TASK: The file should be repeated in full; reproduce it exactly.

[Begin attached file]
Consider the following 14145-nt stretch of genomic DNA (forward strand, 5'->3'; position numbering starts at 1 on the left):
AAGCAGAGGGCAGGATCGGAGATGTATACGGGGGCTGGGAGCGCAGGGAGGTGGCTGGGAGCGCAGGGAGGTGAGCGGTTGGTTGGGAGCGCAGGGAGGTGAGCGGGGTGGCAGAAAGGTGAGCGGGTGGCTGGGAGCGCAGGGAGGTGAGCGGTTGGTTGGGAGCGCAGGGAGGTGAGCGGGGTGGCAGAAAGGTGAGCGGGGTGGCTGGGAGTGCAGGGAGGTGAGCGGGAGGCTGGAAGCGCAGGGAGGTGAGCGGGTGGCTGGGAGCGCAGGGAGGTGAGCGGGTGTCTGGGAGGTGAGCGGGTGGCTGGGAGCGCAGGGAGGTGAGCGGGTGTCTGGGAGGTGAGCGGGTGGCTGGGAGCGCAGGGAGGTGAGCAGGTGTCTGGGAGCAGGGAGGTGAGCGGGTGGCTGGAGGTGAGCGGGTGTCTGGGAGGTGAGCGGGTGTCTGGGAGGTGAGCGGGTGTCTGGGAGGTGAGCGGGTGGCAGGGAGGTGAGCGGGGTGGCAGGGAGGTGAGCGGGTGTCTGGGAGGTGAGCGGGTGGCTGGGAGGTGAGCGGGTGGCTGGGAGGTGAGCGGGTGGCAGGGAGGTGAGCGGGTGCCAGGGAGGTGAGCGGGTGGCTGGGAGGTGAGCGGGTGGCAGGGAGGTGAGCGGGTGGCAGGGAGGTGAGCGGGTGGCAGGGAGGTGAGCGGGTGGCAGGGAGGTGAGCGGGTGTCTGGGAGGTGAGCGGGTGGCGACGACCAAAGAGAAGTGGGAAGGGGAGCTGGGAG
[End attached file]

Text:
Consider the following 14145-nt stretch of genomic DNA (forward strand, 5'->3'; position numbering starts at 1 on the left):
AAGCAGAGGGCAGGATCGGAGATGTATACGGGGGCTGGGAGCGCAGGGAGGTGGCTGGGAGCGCAGGGAGGTGAGCGGTTGGTTGGGAGCGCAGGGAGGTGAGCGGGGTGGCAGAAAGGTGAGCGGGTGGCTGGGAGCGCAGGGAGGTGAGCGGTTGGTTGGGAGCGCAGGGAGGTGAGCGGGGTGGCAGAAAGGTGAGCGGGGTGGCTGGGAGTGCAGGGAGGTGAGCGGGAGGCTGGAAGCGCAGGGAGGTGAGCGGGTGGCTGGGAGCGCAGGGAGGTGAGCGGGTGTCTGGGAGGTGAGCGGGTGGCTGGGAGCGCAGGGAGGTGAGCGGGTGTCTGGGAGGTGAGCGGGTGGCTGGGAGCGCAGGGAGGTGAGCAGGTGTCTGGGAGCAGGGAGGTGAGCGGGTGGCTGGAGGTGAGCGGGTGTCTGGGAGGTGAGCGGGTGTCTGGGAGGTGAGCGGGTGTCTGGGAGGTGAGCGGGTGGCAGGGAGGTGAGCGGGGTGGCAGGGAGGTGAGCGGGTGTCTGGGAGGTGAGCGGGTGGCTGGGAGGTGAGCGGGTGGCTGGGAGGTGAGCGGGTGGCAGGGAGGTGAGCGGGTGCCAGGGAGGTGAGCGGGTGGCTGGGAGGTGAGCGGGTGGCAGGGAGGTGAGCGGGTGGCAGGGAGGTGAGCGGGTGGCAGGGAGGTGAGCGGGTGGCAGGGAGGTGAGCGGGTGTCTGGGAGGTGAGCGGGTGGCGACGACCAAAGAGAAGTGGGAAGGGGAGCTGGGAG